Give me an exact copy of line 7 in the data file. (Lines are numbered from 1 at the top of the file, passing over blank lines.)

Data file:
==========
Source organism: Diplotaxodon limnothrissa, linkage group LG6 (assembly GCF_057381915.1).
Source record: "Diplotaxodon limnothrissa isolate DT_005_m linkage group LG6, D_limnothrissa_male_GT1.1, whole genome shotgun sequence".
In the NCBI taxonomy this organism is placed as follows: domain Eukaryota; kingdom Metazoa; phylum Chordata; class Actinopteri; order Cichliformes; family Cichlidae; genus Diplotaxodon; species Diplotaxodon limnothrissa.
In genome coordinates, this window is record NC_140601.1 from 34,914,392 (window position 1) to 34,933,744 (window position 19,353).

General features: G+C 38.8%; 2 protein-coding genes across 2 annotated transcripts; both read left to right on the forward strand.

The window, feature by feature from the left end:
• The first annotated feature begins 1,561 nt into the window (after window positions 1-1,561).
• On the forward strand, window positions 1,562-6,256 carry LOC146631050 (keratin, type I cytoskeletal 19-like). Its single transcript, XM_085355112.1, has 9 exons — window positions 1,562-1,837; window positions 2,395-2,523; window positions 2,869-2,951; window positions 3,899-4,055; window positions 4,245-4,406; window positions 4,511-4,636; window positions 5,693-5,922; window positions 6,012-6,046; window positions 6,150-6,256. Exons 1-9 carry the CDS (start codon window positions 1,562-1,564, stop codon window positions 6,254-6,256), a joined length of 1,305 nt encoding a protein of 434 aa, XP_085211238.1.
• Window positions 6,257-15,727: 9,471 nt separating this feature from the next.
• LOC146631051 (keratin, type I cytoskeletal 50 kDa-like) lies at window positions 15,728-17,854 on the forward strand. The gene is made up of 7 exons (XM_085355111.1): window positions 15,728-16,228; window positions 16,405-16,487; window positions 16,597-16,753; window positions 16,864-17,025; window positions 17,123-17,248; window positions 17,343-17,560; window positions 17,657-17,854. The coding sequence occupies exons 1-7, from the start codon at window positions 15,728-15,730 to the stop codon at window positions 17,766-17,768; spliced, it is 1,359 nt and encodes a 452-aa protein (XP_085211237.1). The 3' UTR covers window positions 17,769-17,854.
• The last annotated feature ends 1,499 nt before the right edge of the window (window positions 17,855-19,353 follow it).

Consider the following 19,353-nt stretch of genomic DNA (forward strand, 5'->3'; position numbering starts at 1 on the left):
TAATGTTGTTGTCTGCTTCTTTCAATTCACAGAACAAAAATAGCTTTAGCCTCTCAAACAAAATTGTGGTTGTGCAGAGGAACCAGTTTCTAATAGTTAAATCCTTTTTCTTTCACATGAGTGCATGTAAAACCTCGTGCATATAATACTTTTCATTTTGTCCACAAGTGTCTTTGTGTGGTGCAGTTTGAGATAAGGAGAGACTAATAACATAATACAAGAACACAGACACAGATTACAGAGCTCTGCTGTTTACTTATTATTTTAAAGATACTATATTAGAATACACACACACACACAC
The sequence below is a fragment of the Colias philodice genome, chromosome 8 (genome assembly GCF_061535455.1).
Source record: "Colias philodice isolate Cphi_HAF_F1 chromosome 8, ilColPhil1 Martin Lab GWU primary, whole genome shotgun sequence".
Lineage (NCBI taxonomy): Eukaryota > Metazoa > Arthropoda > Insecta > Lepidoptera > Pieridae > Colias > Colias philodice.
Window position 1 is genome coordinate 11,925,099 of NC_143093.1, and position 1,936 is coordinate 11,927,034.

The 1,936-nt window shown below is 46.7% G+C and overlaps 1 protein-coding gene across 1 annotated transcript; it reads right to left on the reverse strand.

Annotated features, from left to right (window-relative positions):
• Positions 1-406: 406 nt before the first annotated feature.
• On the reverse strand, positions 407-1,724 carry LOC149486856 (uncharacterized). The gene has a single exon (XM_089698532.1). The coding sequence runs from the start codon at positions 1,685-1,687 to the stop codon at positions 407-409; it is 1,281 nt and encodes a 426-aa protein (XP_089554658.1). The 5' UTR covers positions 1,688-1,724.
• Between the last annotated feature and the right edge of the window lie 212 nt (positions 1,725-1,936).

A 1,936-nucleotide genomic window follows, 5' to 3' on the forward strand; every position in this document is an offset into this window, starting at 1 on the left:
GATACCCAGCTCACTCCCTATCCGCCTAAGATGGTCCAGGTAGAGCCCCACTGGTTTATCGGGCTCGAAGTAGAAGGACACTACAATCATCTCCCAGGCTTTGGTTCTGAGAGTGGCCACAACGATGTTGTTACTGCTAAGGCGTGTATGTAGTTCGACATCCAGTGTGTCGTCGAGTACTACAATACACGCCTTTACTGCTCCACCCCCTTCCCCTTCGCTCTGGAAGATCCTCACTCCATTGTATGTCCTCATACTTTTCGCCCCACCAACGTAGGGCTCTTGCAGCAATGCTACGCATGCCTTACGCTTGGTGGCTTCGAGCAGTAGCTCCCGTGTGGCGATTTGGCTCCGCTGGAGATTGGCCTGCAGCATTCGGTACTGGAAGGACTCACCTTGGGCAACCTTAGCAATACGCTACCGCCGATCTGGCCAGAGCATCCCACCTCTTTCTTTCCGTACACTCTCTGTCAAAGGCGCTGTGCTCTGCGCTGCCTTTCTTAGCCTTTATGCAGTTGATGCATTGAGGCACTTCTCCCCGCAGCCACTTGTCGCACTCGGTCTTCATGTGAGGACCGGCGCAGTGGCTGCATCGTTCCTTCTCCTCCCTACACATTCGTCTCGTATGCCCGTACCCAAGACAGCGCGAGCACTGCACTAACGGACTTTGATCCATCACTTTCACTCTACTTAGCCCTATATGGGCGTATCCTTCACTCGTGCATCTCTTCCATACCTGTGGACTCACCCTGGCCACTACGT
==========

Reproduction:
• The first annotated feature begins 1,561 nt into the window (after window positions 1-1,561).